The Drivers of Persistent Opioid Use and Its Impact on Healthcare Utilization After Elective Spine Surgery

Erik B. Gerlach, Mark A. Plantz, Peter R. Swiatek, Scott A. Wu, Nicholas Arpey, David Fei-Zhang, Srikanth N. Divi, Wellington K. Hsu, Alpesh A. Patel

Research output: Contribution to journalArticlepeer-review

1 Scopus citations


Study Design: Retrospective cohort study Objective: The aim of this study was to determine the incidence of and risk factors for persistent opioid use after elective cervical and lumbar spine procedures and to quantify postoperative healthcare utilization in this patient population. Methods: Patients were retrospectively identified who underwent elective spine surgery for either cervical or lumbar degenerative pathology between November 1, 2013, and September 30, 2018, at a single academic center. Patients were split into 2 cohorts, including patients with and without opioid use at 180-days postoperatively. Baseline patient demographics, underlying comorbidities, surgical variables, and preoperative/postoperative opioid use were assessed. Health resource utilization metrics within 1 year postoperatively (ie, imaging studies, emergency and urgent care visits, hospital readmissions, opioid prescriptions, etc.) were compared between these 2 groups. Results: 583 patients met inclusion criteria, of which 16.6% had opioid persistence after surgery. Opioid persistence was associated with ASA score ≥3 (P =.004), diabetes (P =.019), class I obesity (P =.012), and an opioid prescription in the 60 days prior to surgery (P =.006). Independent risk factors for opioid persistence assessed via multivariate regression included multi-level lumbar fusion (RR = 2.957), cervical central stenosis (RR = 2.761), and pre-operative opioid use (RR = 2.668). Opioid persistence was associated with higher rates of health care utilization, including more radiographs (P <.001), computed tomography (CT) scans (.007), magnetic resonance imaging (MRI) studies (P =.014), emergency department (ED) visits (.009), pain medicine referrals (P <.001), and spinal injections (P =.003). Conclusions: Opioid persistence is associated with higher rates of health care utilization within 1 year after elective spine surgery.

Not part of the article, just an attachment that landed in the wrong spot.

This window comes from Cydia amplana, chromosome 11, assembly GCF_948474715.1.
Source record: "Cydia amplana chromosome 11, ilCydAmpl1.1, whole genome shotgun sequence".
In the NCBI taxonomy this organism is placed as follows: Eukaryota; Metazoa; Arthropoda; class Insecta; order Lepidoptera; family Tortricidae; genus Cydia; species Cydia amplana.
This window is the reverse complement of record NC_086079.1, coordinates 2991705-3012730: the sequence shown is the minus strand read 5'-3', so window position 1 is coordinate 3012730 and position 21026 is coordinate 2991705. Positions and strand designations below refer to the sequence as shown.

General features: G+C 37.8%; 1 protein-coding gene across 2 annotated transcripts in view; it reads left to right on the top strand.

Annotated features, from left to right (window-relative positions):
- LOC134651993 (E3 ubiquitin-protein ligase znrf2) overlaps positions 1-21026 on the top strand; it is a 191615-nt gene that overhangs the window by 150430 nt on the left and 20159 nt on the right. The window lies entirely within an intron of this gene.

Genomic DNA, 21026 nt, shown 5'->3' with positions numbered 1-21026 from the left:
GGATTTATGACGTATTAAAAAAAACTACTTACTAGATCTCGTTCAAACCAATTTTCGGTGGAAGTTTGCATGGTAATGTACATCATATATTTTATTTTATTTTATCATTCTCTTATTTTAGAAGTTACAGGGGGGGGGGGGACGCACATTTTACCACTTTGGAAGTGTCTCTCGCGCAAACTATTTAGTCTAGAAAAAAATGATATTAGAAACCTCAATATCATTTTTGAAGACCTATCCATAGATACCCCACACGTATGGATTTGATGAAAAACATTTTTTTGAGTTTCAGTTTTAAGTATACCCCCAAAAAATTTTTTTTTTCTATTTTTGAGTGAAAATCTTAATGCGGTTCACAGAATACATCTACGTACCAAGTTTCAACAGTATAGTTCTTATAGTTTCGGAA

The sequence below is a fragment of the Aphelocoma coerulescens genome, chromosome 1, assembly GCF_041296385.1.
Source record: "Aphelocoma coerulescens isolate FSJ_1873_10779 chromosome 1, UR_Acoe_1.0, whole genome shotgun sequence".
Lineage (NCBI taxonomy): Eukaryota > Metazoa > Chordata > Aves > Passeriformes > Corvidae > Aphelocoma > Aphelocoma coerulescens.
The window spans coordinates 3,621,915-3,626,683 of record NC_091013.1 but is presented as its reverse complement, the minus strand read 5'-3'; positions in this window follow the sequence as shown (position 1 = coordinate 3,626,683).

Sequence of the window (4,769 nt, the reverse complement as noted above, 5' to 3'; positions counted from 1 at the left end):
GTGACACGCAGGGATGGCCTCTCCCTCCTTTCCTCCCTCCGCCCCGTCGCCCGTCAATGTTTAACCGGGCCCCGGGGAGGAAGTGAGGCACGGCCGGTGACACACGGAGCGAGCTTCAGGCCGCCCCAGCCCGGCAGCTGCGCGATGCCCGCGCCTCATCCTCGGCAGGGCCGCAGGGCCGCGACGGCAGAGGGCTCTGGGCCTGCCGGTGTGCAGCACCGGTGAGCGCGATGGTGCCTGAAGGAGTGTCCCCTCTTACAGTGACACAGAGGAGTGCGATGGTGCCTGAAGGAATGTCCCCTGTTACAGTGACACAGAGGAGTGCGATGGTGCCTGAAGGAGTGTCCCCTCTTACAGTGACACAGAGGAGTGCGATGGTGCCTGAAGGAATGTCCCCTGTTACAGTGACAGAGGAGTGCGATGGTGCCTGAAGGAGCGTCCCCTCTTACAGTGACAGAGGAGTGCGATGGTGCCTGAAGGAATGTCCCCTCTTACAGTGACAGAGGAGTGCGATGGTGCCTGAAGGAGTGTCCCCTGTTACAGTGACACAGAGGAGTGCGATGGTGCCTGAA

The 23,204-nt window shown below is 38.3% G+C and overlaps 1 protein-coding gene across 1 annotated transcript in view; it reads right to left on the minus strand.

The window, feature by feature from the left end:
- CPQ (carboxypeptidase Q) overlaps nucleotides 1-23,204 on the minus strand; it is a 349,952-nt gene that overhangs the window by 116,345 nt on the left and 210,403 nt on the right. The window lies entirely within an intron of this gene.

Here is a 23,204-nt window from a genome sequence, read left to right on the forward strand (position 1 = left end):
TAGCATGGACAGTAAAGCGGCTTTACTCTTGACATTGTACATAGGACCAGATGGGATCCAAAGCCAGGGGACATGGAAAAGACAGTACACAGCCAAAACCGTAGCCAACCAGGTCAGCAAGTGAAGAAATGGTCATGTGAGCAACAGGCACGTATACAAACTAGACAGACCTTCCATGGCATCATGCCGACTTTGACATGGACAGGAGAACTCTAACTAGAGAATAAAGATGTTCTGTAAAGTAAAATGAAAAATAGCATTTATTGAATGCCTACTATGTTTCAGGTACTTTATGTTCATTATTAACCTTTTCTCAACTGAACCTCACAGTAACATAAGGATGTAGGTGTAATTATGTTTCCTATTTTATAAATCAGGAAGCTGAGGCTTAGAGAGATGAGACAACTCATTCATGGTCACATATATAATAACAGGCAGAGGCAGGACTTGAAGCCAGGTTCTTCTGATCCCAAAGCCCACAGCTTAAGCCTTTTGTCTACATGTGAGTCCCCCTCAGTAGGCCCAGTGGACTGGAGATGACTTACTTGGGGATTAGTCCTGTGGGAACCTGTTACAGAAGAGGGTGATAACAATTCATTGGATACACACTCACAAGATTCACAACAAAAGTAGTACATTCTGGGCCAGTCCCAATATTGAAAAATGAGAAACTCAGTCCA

Original languageEnglish (US)
Pages (from-to)370-379
Number of pages10
JournalGlobal Spine Journal
Issue number2
StatePublished - Mar 2024


  • healthcare resources
  • healthcare utilization
  • opioid
  • spine surgery

ASJC Scopus subject areas

  • Clinical Neurology
  • Surgery
  • Orthopedics and Sports Medicine


Dive into the research topics of 'The Drivers of Persistent Opioid Use and Its Impact on Healthcare Utilization After Elective Spine Surgery'. Together they form a unique fingerprint.

Cite this